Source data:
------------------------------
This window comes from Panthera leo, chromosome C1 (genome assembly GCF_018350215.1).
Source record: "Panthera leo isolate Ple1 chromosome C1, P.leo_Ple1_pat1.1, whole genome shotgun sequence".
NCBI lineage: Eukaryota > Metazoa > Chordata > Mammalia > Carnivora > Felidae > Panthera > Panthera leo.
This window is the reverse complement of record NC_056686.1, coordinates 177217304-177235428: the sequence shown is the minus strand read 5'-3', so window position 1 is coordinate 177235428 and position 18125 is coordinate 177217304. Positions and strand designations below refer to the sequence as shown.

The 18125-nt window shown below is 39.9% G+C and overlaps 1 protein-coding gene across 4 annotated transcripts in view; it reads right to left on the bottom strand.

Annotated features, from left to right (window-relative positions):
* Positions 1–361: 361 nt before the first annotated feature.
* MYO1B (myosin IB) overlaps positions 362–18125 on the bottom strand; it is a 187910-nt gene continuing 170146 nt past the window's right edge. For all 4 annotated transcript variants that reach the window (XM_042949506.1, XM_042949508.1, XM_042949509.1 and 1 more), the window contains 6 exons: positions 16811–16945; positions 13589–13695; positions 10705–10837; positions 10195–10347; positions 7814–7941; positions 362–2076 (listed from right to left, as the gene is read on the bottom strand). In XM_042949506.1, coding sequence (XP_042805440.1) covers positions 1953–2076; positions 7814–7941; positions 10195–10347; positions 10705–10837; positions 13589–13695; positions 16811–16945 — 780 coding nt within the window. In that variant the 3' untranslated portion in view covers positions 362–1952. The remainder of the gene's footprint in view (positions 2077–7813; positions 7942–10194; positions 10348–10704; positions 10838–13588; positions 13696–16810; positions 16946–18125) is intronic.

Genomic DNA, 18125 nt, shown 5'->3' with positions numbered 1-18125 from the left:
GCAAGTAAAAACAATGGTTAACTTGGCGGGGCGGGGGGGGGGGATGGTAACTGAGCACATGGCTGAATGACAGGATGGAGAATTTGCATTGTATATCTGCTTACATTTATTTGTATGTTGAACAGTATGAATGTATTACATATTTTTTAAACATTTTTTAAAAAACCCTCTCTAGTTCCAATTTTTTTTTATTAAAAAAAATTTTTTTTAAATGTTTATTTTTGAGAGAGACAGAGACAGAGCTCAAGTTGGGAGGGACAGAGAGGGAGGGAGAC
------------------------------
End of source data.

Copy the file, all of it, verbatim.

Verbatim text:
This window comes from Panthera leo, chromosome C1 (genome assembly GCF_018350215.1).
Source record: "Panthera leo isolate Ple1 chromosome C1, P.leo_Ple1_pat1.1, whole genome shotgun sequence".
NCBI lineage: Eukaryota > Metazoa > Chordata > Mammalia > Carnivora > Felidae > Panthera > Panthera leo.
This window is the reverse complement of record NC_056686.1, coordinates 177217304-177235428: the sequence shown is the minus strand read 5'-3', so window position 1 is coordinate 177235428 and position 18125 is coordinate 177217304. Positions and strand designations below refer to the sequence as shown.

The 18125-nt window shown below is 39.9% G+C and overlaps 1 protein-coding gene across 4 annotated transcripts in view; it reads right to left on the bottom strand.

Annotated features, from left to right (window-relative positions):
* Positions 1–361: 361 nt before the first annotated feature.
* MYO1B (myosin IB) overlaps positions 362–18125 on the bottom strand; it is a 187910-nt gene continuing 170146 nt past the window's right edge. For all 4 annotated transcript variants that reach the window (XM_042949506.1, XM_042949508.1, XM_042949509.1 and 1 more), the window contains 6 exons: positions 16811–16945; positions 13589–13695; positions 10705–10837; positions 10195–10347; positions 7814–7941; positions 362–2076 (listed from right to left, as the gene is read on the bottom strand). In XM_042949506.1, coding sequence (XP_042805440.1) covers positions 1953–2076; positions 7814–7941; positions 10195–10347; positions 10705–10837; positions 13589–13695; positions 16811–16945 — 780 coding nt within the window. In that variant the 3' untranslated portion in view covers positions 362–1952. The remainder of the gene's footprint in view (positions 2077–7813; positions 7942–10194; positions 10348–10704; positions 10838–13588; positions 13696–16810; positions 16946–18125) is intronic.

Genomic DNA, 18125 nt, shown 5'->3' with positions numbered 1-18125 from the left:
GCAAGTAAAAACAATGGTTAACTTGGCGGGGCGGGGGGGGGGGATGGTAACTGAGCACATGGCTGAATGACAGGATGGAGAATTTGCATTGTATATCTGCTTACATTTATTTGTATGTTGAACAGTATGAATGTATTACATATTTTTTAAACATTTTTTAAAAAACCCTCTCTAGTTCCAATTTTTTTTTATTAAAAAAAATTTTTTTTAAATGTTTATTTTTGAGAGAGACAGAGACAGAGCTCAAGTTGGGAGGGACAGAGAGGGAGGGAGAC